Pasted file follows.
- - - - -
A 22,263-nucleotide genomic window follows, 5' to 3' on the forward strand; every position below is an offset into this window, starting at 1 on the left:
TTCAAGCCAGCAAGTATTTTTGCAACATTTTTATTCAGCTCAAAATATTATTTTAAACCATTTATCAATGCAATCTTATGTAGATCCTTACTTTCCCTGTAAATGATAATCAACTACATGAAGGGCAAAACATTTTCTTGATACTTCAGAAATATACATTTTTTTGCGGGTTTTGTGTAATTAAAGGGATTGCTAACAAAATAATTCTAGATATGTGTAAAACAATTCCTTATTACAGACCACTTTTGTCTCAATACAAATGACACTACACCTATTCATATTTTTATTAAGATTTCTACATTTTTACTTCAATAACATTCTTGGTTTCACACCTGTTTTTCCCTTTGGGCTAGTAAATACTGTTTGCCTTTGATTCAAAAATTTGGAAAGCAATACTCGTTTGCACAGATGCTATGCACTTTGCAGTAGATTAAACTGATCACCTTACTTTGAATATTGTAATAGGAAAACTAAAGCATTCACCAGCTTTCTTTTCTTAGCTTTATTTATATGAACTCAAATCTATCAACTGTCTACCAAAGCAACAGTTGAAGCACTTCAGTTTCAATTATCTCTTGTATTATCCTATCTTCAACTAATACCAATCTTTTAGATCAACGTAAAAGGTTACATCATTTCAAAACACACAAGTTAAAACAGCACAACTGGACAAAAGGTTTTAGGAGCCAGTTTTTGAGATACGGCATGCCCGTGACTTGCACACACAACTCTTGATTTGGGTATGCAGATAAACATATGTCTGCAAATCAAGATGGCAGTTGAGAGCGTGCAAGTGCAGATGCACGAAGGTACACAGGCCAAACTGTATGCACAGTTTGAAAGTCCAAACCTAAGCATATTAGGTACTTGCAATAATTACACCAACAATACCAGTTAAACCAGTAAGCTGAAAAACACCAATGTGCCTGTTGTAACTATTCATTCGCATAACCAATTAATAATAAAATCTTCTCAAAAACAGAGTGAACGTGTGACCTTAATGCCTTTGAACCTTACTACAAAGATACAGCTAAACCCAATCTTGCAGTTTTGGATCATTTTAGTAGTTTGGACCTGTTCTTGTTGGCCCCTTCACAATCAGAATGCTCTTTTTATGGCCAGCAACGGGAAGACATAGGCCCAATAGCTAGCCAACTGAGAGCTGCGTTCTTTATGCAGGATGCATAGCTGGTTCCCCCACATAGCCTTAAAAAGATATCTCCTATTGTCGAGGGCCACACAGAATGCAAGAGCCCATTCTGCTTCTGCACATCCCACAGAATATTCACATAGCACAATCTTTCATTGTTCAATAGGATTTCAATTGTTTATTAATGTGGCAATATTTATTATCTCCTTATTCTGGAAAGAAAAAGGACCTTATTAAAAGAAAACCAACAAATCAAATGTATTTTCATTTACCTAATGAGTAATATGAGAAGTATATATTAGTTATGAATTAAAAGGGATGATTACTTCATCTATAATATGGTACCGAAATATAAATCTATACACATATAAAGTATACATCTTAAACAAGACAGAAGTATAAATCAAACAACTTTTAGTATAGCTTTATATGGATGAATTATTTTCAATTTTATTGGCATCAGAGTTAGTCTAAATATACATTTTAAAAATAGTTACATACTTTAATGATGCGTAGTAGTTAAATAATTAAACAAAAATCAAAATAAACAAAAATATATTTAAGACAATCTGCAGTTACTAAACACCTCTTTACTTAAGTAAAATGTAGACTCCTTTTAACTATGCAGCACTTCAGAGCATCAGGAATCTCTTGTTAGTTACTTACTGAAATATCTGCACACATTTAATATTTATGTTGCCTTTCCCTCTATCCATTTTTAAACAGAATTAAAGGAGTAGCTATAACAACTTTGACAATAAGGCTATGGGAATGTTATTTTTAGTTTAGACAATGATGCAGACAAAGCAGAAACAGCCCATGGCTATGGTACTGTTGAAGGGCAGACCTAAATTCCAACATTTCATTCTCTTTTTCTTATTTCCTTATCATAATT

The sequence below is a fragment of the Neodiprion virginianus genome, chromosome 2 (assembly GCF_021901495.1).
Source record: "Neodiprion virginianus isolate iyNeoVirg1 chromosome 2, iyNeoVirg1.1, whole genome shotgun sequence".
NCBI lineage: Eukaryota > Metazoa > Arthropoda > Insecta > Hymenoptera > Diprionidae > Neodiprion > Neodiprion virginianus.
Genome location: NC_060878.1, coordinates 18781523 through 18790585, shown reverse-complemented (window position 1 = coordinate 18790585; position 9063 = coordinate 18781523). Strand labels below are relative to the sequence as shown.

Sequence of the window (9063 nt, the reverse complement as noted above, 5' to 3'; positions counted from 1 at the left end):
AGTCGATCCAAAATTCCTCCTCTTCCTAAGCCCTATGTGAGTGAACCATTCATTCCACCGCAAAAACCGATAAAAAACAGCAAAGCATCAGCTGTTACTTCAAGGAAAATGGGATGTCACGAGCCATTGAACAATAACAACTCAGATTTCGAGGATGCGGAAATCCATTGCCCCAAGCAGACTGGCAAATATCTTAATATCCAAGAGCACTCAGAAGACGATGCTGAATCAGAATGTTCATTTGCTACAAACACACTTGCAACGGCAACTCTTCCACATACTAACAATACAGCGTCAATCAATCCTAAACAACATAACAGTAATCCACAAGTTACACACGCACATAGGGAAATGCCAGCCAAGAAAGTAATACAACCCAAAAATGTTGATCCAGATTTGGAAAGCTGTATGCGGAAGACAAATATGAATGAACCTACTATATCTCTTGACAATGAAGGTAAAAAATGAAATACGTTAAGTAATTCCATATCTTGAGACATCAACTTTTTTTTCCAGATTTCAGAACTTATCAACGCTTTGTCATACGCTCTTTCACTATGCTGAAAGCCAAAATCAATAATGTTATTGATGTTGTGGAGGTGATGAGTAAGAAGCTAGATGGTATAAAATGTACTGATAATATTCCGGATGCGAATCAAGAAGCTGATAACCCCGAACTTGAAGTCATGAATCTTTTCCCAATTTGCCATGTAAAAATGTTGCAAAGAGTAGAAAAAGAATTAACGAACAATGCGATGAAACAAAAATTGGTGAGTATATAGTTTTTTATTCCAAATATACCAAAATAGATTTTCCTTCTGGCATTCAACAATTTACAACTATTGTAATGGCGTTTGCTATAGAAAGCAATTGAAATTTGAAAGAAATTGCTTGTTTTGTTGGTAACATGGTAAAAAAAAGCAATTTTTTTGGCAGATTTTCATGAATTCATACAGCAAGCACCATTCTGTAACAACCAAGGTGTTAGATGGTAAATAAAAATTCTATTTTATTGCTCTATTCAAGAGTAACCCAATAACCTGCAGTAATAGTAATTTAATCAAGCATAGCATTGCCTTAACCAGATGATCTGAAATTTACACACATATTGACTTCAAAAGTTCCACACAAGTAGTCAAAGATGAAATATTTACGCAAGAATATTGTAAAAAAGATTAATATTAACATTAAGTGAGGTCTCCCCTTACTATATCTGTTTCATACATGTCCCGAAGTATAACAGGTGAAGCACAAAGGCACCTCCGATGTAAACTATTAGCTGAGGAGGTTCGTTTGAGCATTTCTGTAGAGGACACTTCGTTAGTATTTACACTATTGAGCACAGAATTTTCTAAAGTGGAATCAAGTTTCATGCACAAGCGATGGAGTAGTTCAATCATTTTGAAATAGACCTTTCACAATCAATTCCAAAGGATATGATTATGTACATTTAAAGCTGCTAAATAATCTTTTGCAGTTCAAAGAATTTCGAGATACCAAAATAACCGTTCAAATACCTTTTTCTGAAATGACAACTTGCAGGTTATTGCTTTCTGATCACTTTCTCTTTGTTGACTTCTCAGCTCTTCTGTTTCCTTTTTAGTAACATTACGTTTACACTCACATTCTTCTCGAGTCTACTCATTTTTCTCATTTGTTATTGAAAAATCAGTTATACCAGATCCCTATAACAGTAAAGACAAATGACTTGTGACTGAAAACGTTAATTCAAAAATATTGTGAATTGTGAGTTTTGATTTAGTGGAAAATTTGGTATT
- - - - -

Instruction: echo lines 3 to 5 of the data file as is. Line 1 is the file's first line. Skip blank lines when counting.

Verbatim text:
The sequence below is a fragment of the Neodiprion virginianus genome, chromosome 2 (assembly GCF_021901495.1).
Source record: "Neodiprion virginianus isolate iyNeoVirg1 chromosome 2, iyNeoVirg1.1, whole genome shotgun sequence".
NCBI lineage: Eukaryota > Metazoa > Arthropoda > Insecta > Hymenoptera > Diprionidae > Neodiprion > Neodiprion virginianus.